A study by the Institute on Assets and Social Policy (IASP) found student debt disproportionately affects Black people, leading to the large wealth gap between Black and white people.
The report, authored by Laura Sullivan, Tatjana Meschede, Thomas Shapiro and Fernanda Escobar found that 20 years after starting college, the median debt of white borrowing students had reduced by 94%, while the median Black borrowers had 95% still left to pay.
Though factors like Black applicants facing more discrimination in labor markets and being more likely to support older relatives affect the wealth gap, the hourly income gap between white and Black workers is not nearly as large as the wealth gap. Therefore, though the earnings gap among races is closing, the wealth gap still remains wide.
“As a comparative reference point, the Black-white hourly income gap among men registers about 70 cents on the dollar, and the gap is about 82 cents on the dollar for women: substantial disparities, but ones that are dwarfed by the wealth gap,” the report says.
The wealth gap, it goes on to say, is 10 cents on the dollar between Black and white households and 12 cents on the dollar for Latino and white households.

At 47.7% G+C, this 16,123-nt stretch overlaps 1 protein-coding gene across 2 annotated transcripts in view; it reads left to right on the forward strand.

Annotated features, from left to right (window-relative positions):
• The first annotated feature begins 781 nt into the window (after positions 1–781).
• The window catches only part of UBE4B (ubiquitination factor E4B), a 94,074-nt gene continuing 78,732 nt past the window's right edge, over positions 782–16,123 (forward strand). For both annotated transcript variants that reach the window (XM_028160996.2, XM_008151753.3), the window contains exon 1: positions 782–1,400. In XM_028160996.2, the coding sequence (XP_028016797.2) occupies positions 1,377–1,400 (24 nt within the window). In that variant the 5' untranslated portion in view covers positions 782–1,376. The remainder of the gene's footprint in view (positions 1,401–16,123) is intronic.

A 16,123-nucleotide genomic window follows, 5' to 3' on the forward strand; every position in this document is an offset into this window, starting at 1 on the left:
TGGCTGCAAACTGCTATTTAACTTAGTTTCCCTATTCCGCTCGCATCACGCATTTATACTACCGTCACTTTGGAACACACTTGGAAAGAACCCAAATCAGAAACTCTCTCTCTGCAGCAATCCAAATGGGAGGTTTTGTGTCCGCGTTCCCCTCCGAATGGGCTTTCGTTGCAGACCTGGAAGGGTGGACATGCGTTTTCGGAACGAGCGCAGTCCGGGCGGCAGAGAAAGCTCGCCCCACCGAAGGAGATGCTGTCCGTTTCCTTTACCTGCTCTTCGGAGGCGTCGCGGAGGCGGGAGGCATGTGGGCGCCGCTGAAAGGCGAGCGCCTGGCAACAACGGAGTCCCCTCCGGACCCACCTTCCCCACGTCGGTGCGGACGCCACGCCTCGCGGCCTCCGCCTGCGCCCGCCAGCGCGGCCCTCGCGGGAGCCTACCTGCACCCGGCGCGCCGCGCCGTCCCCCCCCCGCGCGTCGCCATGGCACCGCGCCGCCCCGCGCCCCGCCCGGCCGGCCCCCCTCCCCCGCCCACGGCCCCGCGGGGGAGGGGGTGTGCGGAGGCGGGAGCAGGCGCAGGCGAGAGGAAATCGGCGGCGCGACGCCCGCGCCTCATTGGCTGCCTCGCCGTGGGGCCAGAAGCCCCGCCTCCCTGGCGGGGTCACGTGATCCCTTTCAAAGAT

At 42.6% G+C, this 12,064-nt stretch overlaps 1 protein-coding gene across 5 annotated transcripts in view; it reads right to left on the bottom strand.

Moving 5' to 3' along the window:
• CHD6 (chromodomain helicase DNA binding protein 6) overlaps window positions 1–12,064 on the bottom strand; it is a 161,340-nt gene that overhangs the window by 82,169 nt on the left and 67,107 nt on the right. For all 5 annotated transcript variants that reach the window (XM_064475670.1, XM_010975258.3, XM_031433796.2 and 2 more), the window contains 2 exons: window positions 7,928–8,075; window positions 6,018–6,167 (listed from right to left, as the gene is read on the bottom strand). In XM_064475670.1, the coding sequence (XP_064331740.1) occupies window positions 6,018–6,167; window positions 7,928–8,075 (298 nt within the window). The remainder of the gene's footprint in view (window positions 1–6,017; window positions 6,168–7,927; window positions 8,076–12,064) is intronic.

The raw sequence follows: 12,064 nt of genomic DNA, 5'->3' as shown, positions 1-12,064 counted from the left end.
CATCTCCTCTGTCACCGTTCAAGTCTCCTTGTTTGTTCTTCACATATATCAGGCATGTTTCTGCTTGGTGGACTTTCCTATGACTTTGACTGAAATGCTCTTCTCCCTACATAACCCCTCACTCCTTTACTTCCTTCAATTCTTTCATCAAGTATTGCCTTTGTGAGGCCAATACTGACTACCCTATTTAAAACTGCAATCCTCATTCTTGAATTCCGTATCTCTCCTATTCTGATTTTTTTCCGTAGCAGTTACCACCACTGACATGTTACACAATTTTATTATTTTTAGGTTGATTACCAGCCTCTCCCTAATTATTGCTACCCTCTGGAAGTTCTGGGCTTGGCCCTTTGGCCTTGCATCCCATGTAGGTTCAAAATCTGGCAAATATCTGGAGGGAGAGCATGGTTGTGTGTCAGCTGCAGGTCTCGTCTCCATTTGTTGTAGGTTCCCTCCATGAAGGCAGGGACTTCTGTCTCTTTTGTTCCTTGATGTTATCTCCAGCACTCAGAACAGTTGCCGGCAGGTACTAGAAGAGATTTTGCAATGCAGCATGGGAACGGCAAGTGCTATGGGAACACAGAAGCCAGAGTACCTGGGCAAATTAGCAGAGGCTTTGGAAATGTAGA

The large wealth gap, therefore, cannot be fully explained by income disparities. The study found student loans could be much of what is holding students of color back.
The research found economic mobility opportunities like higher education ironically hold Black and Latino students back because of the difficulties they face repaying their student debt.
White college graduates tend to have more family resources to tap into to aid them in repaying their loans. Therefore, uninhibited by large debt, they get a head start on wealth-building investments like buying a home. The study found that the median first-time white homebuyer is six years younger than the median first-time Black homebuyer.
“For young adults of color, who typically start out with little family wealth, the addition of student debt to their portfolios can be crushing,” the study says. “Millions of young borrowers are in precarious economic circumstances, with no financial cushion to turn to in times of need — let alone a nest egg to establish financial security for future steps along the life course and towards retirement.”
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This lack of access to certain financial privileges becomes a cycle that can repeat over generations, the report’s authors write.
Half of Black borrowers default on their student loans over 20 years and typically still have nearly $20,000 in debt 20 years after beginning their degree.
The report cites policy and institutional issues as the root of student debt burden. The authors point out the reality that students cannot borrow their way to better pay. With higher education offering economic mobility but also holding people of color back financially, its connection to wealth is complex.
The report’s authors suggest a broader view of the benefits of education may help change policies surrounding the cost of college.
“We need a return to strong public investment in higher education that acknowledges the societal benefit of an educated public,” the report says.